The jazz clinic series at LIU Brooklyn features established and emerging musicians who are recognized in their fields, and who have made a commitment to teaching as well as performing. Our diverse jazz clinics series has featured a wide range of clinicians from NEA Jazz Master vocalist Sheila Jordan to Grammy Award winning drummer Jeff "Tain" Watts. Our series provides our students the unique opportunity to work side by side with these top professionals, and to learn from their years of performing experience and teaching methodology.
The series takes place on select Tuesdays, from 4:00-6:00 PM in the Barbara Elliot Performing Arts Studio, RM H-106 in the Humanities Building. All clinics are free and open to the public. For more information about the series, please contact Sam Newsome at firstname.lastname@example.org or 718-488-1000, ext. 1874.
Kevin Hayes: Tuesday, October 1, 2013
Jazz Pianist and composer Kevin Hays has now recorded over a dozen CD’s as a leader and has been featured on many recordings as a sideman. His recordings have been listed as among the ‘Top 40 Jazz Releases of the Year’ by Musician Magazine and praised by The New York Times. In the mid-nineties he began recording for Blue Note Records and made several critically acclaimed CD’s for that label.
Over the past 15 years, Kevin has performed widely with his trio that includes bassist Doug Weiss and drummer Bill Stewart. The trio’s first CD in 2001, ‘What Survives’ (recently re-issued on Hays’s own NDS Records) included arrestingly beautiful arrangements of classical works by Johannes Brahms, Robert Schumann and Anton Webern along with his own compositions.
In addition to recording and touring with the trio, Kevin has long been considered ‘first call’ by some of the most prominent and influential musicians in Jazz. These include Sonny Rollins, John Scofield, Benny Golson, Roy Haynes, Chris Potter, Al Foster, Joe Henderson and Joshua Redman.
After a 4-year hiatus from recording during which time he moved to Santa Fe, New Mexico, Kevin returned to NY and to the studio. The resulting 2006 recording ‘For Heaven’s Sake’, devoted entirely to The Great American Songbook, received widespread acclaim including being awarded the French ‘Coups de Coeur’ Prize and ‘Best of the Year’ by The New Yorker Magazine.
On his 2009 recording ‘You’ve Got A Friend’, Kevin and the trio brilliantly re-work both Jazz and Folk classics of Carole King, Paul McCartney, Charlie Parker, Thelonious Monk, Bob Dorough among others.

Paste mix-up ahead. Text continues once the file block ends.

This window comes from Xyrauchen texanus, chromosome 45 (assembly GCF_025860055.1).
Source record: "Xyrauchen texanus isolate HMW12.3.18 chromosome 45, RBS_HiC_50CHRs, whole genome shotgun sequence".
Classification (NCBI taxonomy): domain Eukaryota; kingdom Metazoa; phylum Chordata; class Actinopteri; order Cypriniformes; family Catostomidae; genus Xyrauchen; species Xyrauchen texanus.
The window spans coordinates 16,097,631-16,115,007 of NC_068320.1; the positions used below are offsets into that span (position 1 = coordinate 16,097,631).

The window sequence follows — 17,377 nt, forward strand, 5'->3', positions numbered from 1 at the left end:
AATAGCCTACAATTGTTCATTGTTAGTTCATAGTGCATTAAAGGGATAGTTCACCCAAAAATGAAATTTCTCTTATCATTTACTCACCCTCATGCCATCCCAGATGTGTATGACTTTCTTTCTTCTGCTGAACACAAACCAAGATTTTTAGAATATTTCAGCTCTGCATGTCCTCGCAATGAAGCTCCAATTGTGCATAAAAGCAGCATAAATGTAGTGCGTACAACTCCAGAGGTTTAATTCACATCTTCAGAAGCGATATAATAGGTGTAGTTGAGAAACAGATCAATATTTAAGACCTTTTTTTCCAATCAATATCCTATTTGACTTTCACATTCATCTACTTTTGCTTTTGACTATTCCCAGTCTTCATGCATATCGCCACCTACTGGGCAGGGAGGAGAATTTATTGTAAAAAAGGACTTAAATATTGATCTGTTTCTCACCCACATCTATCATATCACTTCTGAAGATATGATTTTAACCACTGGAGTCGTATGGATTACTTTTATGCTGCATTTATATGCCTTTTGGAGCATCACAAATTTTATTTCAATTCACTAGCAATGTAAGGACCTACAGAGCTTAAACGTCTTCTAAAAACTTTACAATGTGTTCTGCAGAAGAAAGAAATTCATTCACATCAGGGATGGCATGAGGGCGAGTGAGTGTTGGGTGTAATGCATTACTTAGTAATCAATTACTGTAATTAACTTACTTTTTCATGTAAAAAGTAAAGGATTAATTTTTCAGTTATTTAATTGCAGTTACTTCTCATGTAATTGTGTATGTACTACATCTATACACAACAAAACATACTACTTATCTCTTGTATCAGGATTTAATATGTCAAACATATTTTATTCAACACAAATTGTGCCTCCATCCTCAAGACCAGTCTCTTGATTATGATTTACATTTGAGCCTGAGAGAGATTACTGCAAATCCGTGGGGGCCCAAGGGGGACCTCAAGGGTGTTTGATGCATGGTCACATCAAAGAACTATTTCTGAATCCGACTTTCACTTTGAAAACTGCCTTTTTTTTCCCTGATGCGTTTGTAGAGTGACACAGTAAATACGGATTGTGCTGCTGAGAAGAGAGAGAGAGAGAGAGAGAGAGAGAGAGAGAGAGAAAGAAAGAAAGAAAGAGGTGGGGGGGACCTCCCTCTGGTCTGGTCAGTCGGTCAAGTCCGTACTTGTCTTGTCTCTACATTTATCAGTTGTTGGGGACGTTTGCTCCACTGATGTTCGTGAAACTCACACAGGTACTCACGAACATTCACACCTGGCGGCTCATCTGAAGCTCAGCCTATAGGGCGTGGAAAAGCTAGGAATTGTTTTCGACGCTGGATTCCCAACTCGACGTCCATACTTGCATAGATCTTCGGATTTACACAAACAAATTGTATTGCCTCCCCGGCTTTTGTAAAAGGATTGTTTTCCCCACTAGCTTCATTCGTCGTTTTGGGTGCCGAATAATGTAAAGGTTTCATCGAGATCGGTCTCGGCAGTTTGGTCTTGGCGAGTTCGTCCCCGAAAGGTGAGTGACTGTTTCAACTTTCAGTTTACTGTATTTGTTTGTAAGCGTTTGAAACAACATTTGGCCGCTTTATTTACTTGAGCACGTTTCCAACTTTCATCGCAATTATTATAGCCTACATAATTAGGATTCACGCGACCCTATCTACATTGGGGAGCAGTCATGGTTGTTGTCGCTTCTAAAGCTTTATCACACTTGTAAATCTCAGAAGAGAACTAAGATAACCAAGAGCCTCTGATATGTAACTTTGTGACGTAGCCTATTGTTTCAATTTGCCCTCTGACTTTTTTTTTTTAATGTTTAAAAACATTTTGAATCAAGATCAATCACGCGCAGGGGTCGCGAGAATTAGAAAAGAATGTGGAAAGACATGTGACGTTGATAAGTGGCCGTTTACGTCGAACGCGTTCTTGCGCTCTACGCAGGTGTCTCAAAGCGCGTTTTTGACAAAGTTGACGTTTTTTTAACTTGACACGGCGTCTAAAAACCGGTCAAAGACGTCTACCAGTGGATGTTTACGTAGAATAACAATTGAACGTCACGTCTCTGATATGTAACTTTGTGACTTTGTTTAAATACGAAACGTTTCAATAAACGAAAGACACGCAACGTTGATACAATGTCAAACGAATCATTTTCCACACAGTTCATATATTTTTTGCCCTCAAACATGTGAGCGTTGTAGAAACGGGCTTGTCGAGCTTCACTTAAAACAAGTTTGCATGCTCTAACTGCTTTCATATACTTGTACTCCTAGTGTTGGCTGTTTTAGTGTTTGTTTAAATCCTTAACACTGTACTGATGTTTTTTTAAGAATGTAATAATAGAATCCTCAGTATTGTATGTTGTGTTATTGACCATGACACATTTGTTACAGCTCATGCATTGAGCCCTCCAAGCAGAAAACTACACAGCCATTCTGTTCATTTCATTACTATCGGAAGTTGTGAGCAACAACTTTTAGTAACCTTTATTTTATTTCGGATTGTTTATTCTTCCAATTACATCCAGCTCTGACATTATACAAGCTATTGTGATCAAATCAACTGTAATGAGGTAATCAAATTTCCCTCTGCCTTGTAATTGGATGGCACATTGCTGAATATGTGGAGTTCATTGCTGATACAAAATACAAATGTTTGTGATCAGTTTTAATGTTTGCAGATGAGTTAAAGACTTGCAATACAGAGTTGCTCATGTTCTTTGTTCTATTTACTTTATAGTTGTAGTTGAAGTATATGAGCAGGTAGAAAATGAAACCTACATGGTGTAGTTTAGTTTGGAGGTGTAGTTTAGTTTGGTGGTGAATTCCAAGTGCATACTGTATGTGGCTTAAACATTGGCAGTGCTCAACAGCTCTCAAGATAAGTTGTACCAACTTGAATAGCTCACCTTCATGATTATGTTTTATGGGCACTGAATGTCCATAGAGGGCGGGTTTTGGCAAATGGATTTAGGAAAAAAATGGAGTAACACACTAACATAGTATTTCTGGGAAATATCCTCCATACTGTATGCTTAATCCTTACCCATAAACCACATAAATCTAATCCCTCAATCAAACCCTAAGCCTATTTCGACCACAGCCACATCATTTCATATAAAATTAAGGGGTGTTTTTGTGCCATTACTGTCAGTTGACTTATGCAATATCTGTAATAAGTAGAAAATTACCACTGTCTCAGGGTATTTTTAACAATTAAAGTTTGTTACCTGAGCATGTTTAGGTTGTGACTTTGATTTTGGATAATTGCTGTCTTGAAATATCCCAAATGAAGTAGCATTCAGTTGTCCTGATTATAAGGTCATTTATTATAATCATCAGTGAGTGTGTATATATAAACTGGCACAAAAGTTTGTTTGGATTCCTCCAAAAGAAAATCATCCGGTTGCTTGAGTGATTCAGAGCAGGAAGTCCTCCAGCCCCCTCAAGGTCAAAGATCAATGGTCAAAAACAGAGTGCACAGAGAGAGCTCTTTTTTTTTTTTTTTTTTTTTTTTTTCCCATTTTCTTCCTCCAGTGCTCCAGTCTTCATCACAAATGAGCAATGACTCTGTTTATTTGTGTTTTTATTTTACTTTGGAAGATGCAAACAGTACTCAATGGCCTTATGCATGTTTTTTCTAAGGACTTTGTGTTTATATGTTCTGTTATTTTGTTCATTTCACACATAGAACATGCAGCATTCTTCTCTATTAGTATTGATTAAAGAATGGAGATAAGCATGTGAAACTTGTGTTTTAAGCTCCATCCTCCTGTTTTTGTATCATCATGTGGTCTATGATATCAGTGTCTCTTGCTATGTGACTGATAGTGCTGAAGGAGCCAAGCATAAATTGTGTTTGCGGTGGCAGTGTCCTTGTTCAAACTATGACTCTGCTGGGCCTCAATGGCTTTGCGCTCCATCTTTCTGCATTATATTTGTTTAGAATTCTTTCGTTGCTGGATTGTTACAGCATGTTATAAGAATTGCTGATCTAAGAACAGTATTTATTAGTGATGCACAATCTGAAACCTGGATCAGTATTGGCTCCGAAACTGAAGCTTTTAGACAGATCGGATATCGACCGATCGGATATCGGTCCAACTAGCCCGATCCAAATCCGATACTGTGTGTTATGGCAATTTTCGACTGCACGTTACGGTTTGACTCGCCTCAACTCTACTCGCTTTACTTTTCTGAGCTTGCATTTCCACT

Sheila Jordan : Tuesday, November 19, 2013
Raised in poverty in Pennsylvania's coal-mining country, Jordan began singing as a child and by the time she was in her early teens was working semi-professionally in Detroit clubs. Her first great influence was Charlie Parker and, indeed, most of her influences have been instrumentalists rather than singers. Working chiefly with black musicians, she met with disapproval from the white community but persisted with her career. She was a member of a vocal trio, Skeeter, Mitch And Jean (she was Jean), who sang versions of Parker's solos in a manner akin to that of the later Lambert, Hendricks And Ross.
After moving to New York in the early 50s, she married Parker's pianist, Duke Jordan, and studied with Lennie Tristano, but it was not until the early 60s that she made her first recordings. One of these was under her own name, the other was “The Outer View” with George Russell, which featured a famous 10-minute version of "You Are My Sunshine".
In the mid-60s her work encompassed jazz liturgies sung in churches and extensive club work, but her appeal was narrow even within the confines of jazz. By the late 70s jazz audiences had begun to understand her uncompromising style a little more and her popularity increased - as did her appearances on record, which included albums with pianist Steve Kuhn, whose quartet she joined, and an album, Home, comprising a selection of Robert Creeley's poems set to music and arranged by Steve Swallow.
A 1983 duo set with bassist Harvie Swartz, “Old Time Feeling”, comprises several of the standards Jordan regularly features in her live repertoire, while 1990's “Lost And Found” pays tribute to her bebop roots. Both sets display her unique musical trademarks, such as the frequent and unexpected sweeping changes of pitch, which still tend to confound an uninitiated audience. Her preference to the bass and voice set led to another remarkable collaboration with bassist Cameron Brown, whom she has been performing with all over the world for more than ten years so far and they have released the live albums “I’ve Grown Accustomed to the Bass” and “Celebration”. Entirely non-derivative, Jordan is one of only a tiny handful of jazz singers who fully deserve the appellation and for whom no other term will do. Copyright 1989-2000 Muze UK Ltd